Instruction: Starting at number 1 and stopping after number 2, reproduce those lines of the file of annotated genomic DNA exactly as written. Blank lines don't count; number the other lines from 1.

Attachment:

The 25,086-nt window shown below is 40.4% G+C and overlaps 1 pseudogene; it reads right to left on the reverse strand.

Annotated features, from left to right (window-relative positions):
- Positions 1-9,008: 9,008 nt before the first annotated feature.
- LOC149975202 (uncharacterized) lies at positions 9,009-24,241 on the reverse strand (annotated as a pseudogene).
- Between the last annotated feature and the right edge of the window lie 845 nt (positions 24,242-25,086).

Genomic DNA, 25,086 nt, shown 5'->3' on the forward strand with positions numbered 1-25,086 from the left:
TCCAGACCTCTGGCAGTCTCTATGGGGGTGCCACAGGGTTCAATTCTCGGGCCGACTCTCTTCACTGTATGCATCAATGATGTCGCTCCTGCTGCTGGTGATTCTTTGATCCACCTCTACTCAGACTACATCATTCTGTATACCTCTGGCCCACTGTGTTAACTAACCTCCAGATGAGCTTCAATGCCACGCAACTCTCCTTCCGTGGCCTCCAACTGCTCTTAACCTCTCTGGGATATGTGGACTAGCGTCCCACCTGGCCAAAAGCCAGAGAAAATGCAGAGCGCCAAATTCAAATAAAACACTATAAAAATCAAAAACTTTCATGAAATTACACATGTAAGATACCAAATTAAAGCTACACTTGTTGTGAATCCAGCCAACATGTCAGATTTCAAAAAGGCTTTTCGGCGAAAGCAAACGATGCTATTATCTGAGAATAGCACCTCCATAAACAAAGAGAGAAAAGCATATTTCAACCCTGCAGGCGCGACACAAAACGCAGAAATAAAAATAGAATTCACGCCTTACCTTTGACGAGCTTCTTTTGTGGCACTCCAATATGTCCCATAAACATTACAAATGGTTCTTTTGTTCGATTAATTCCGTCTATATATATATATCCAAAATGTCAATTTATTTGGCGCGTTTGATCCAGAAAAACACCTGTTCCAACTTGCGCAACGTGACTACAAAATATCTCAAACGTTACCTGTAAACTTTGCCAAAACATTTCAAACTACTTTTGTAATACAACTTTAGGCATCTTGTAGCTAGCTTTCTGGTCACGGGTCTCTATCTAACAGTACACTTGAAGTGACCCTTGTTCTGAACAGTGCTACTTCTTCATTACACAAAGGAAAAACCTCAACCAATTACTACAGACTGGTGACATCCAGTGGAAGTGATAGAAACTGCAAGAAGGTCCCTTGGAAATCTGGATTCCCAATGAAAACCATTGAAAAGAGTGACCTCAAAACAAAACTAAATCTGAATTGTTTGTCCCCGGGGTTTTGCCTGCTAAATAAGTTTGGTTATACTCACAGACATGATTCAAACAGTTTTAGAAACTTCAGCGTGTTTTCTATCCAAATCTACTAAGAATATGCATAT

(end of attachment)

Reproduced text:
The 25,086-nt window shown below is 40.4% G+C and overlaps 1 pseudogene; it reads right to left on the reverse strand.

Annotated features, from left to right (window-relative positions):